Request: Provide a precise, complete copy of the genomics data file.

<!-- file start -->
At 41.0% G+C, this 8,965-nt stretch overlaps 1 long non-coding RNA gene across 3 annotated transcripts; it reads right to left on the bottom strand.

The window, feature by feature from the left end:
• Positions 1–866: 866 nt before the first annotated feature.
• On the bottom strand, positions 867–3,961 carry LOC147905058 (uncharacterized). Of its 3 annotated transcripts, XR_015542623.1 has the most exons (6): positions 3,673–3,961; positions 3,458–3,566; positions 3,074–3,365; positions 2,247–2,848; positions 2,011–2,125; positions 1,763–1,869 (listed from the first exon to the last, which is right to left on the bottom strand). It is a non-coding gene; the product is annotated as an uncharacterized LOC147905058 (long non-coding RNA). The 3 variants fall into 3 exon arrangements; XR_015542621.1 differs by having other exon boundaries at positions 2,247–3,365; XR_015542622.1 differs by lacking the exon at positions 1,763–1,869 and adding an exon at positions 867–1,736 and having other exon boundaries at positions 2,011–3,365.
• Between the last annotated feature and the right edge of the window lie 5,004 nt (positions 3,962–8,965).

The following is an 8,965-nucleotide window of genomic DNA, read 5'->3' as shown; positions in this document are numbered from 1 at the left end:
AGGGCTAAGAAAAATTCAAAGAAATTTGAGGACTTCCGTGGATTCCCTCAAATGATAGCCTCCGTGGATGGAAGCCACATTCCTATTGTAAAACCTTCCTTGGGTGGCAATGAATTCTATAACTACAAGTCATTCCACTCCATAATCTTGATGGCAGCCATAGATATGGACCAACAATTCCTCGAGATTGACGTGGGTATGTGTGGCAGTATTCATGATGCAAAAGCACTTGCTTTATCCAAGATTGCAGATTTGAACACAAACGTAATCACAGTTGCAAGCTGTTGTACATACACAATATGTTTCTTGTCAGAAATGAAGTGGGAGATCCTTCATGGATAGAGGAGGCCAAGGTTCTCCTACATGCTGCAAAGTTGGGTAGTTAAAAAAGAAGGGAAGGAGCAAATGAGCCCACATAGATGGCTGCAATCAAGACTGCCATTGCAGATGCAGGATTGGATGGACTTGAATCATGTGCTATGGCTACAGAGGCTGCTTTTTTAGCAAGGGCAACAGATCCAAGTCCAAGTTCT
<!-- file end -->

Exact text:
At 41.0% G+C, this 8,965-nt stretch overlaps 1 long non-coding RNA gene across 3 annotated transcripts; it reads right to left on the bottom strand.

The window, feature by feature from the left end:
• Positions 1–866: 866 nt before the first annotated feature.
• On the bottom strand, positions 867–3,961 carry LOC147905058 (uncharacterized). Of its 3 annotated transcripts, XR_015542623.1 has the most exons (6): positions 3,673–3,961; positions 3,458–3,566; positions 3,074–3,365; positions 2,247–2,848; positions 2,011–2,125; positions 1,763–1,869 (listed from the first exon to the last, which is right to left on the bottom strand). It is a non-coding gene; the product is annotated as an uncharacterized LOC147905058 (long non-coding RNA). The 3 variants fall into 3 exon arrangements; XR_015542621.1 differs by having other exon boundaries at positions 2,247–3,365; XR_015542622.1 differs by lacking the exon at positions 1,763–1,869 and adding an exon at positions 867–1,736 and having other exon boundaries at positions 2,011–3,365.
• Between the last annotated feature and the right edge of the window lie 5,004 nt (positions 3,962–8,965).

The following is an 8,965-nucleotide window of genomic DNA, read 5'->3' as shown; positions in this document are numbered from 1 at the left end:
AGGGCTAAGAAAAATTCAAAGAAATTTGAGGACTTCCGTGGATTCCCTCAAATGATAGCCTCCGTGGATGGAAGCCACATTCCTATTGTAAAACCTTCCTTGGGTGGCAATGAATTCTATAACTACAAGTCATTCCACTCCATAATCTTGATGGCAGCCATAGATATGGACCAACAATTCCTCGAGATTGACGTGGGTATGTGTGGCAGTATTCATGATGCAAAAGCACTTGCTTTATCCAAGATTGCAGATTTGAACACAAACGTAATCACAGTTGCAAGCTGTTGTACATACACAATATGTTTCTTGTCAGAAATGAAGTGGGAGATCCTTCATGGATAGAGGAGGCCAAGGTTCTCCTACATGCTGCAAAGTTGGGTAGTTAAAAAAGAAGGGAAGGAGCAAATGAGCCCACATAGATGGCTGCAATCAAGACTGCCATTGCAGATGCAGGATTGGATGGACTTGAATCATGTGCTATGGCTACAGAGGCTGCTTTTTTAGCAAGGGCAACAGATCCAAGTCCAAGTTCT